Do you have anything from the store in your own home?

Oh yes. A lot actually. Tall stacking glasses by Toyo-Sasaki, dinner plates by Mondays, a vase by Robert Hessler, but pieces by Hasami Porcelain are the ones I use every day.

Hasami Porcelain tea set

Still House jewelry

How would you describe your jewelry line? What makes each piece so special?

Jewelry was part of the store’s curation since the it opened in 2011. I love representing other jewelers’ pieces, but when I launched the line I was interested in exploring what jewelry treated as a design object would look like. In 2013, with this intention in mind, Still House Jewelry was born. I aim to create pieces that are beautiful to look at and are comfortable to wear. They are dainty, minimal pieces full of subtle detail. All gold is recycled and I source my diamonds from Canada.

Still House jewelry

Still House jewelry

Still House jewelry

What’s one lesson you’ve learned since opening your store?

One of the most important lessons I learned is to stay true to myself. Over time in any work field certain tasks become repetitive and decision making can naturally develop into automated action. It’s a lot easier to be swayed by current trends when in this state, rather than focusing on longevity. I have created the best work and have the most fun when I take a step back and focus on what it is that I am most curious about.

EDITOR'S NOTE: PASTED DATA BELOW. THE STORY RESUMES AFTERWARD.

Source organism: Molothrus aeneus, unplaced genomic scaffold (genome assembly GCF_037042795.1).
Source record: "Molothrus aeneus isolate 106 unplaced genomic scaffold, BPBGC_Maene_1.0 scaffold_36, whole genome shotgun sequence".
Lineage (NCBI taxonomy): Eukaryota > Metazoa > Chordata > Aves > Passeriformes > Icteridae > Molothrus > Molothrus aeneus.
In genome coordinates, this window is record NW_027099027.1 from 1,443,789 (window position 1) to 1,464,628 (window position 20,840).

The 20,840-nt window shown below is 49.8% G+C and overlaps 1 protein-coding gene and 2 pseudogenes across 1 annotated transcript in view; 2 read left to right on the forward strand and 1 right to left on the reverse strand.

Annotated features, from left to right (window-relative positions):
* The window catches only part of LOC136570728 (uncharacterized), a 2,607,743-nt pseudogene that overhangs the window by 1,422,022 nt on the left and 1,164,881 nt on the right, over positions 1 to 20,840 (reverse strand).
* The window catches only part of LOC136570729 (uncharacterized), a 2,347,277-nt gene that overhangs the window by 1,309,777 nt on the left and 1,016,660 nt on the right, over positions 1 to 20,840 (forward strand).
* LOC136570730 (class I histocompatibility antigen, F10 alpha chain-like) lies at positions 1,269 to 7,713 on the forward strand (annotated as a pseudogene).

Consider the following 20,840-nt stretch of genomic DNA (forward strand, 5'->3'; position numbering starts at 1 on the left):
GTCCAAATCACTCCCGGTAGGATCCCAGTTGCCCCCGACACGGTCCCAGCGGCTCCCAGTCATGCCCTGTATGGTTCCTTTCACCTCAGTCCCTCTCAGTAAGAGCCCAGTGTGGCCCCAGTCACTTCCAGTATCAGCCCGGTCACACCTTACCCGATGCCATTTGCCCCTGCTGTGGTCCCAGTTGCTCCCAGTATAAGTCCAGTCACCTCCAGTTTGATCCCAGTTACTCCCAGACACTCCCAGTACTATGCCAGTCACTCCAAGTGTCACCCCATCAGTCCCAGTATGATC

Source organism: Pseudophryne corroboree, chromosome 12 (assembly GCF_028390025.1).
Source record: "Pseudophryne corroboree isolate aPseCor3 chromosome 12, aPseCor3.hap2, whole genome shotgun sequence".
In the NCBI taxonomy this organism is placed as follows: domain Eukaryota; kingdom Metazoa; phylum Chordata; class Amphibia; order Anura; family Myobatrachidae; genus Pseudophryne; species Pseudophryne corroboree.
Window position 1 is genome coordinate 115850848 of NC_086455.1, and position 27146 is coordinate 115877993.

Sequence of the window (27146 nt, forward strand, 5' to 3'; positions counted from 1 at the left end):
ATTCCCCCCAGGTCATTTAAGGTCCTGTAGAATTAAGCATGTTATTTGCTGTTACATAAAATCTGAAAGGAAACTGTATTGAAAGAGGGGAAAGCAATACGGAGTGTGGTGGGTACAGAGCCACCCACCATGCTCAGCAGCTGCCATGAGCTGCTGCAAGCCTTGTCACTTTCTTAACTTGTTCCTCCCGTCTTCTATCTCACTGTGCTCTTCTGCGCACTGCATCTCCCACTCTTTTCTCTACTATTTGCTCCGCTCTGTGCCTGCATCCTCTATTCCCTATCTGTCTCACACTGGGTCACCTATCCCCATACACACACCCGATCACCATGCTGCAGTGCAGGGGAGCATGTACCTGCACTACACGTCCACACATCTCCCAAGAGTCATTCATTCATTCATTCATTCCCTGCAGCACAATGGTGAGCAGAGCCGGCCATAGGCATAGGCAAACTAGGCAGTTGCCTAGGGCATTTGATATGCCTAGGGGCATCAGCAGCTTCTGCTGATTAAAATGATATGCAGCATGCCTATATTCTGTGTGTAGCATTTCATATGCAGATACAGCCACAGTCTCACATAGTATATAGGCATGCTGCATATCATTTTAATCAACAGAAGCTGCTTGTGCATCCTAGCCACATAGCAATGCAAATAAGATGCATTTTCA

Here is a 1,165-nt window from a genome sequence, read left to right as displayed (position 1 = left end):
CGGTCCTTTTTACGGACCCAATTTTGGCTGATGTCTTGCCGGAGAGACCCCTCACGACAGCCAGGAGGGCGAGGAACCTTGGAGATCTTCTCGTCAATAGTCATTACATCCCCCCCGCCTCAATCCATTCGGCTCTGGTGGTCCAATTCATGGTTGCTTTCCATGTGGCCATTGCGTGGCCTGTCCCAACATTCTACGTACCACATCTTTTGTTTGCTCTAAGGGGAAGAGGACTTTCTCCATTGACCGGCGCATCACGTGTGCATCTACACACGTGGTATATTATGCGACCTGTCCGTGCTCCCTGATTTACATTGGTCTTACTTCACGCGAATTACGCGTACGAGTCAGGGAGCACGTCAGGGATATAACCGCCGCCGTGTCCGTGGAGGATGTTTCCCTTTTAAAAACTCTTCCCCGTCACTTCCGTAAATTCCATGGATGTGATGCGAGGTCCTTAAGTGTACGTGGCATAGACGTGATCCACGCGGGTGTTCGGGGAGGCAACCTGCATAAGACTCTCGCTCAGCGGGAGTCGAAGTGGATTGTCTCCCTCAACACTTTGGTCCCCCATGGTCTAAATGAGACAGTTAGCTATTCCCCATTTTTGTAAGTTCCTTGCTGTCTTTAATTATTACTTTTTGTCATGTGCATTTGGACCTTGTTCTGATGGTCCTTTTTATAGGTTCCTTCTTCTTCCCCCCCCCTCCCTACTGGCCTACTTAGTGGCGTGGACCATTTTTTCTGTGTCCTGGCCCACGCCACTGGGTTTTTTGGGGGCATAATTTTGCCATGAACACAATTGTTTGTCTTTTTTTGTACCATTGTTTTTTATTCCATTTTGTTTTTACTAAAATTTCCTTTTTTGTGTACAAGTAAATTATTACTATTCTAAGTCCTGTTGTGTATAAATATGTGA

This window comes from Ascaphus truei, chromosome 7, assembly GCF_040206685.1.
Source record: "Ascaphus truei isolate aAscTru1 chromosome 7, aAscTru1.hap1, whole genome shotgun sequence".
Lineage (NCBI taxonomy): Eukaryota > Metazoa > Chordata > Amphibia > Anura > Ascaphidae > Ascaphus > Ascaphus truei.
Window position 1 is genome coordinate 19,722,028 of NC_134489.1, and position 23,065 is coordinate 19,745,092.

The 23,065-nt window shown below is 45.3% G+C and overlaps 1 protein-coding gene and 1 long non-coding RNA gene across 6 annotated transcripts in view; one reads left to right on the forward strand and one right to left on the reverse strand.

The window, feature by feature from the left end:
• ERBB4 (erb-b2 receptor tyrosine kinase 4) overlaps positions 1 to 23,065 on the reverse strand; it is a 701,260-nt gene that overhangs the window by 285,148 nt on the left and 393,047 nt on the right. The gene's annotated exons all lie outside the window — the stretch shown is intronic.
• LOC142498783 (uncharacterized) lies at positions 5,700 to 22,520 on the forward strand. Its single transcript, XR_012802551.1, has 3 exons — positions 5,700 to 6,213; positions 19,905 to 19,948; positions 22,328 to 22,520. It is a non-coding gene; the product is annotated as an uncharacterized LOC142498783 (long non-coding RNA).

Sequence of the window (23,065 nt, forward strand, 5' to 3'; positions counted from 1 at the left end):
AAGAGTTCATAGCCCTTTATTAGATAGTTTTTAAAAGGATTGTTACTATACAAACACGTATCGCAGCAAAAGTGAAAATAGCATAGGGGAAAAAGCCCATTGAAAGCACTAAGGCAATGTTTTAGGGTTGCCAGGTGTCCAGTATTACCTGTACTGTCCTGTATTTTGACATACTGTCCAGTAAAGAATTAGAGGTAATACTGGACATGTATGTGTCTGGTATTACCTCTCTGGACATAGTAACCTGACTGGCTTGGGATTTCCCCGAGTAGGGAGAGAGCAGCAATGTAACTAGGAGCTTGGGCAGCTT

If you could give one piece of advice to someone who wants to follow a similar path to yours, what would it be?

Create an atmosphere where people around you feel welcomed to share their honest opinions. It takes a strong team to grow a business.

Photo by Sharon Radisch

Stop by Still House at 307 E 9th St, New York, NY 10003!


Source: design-milk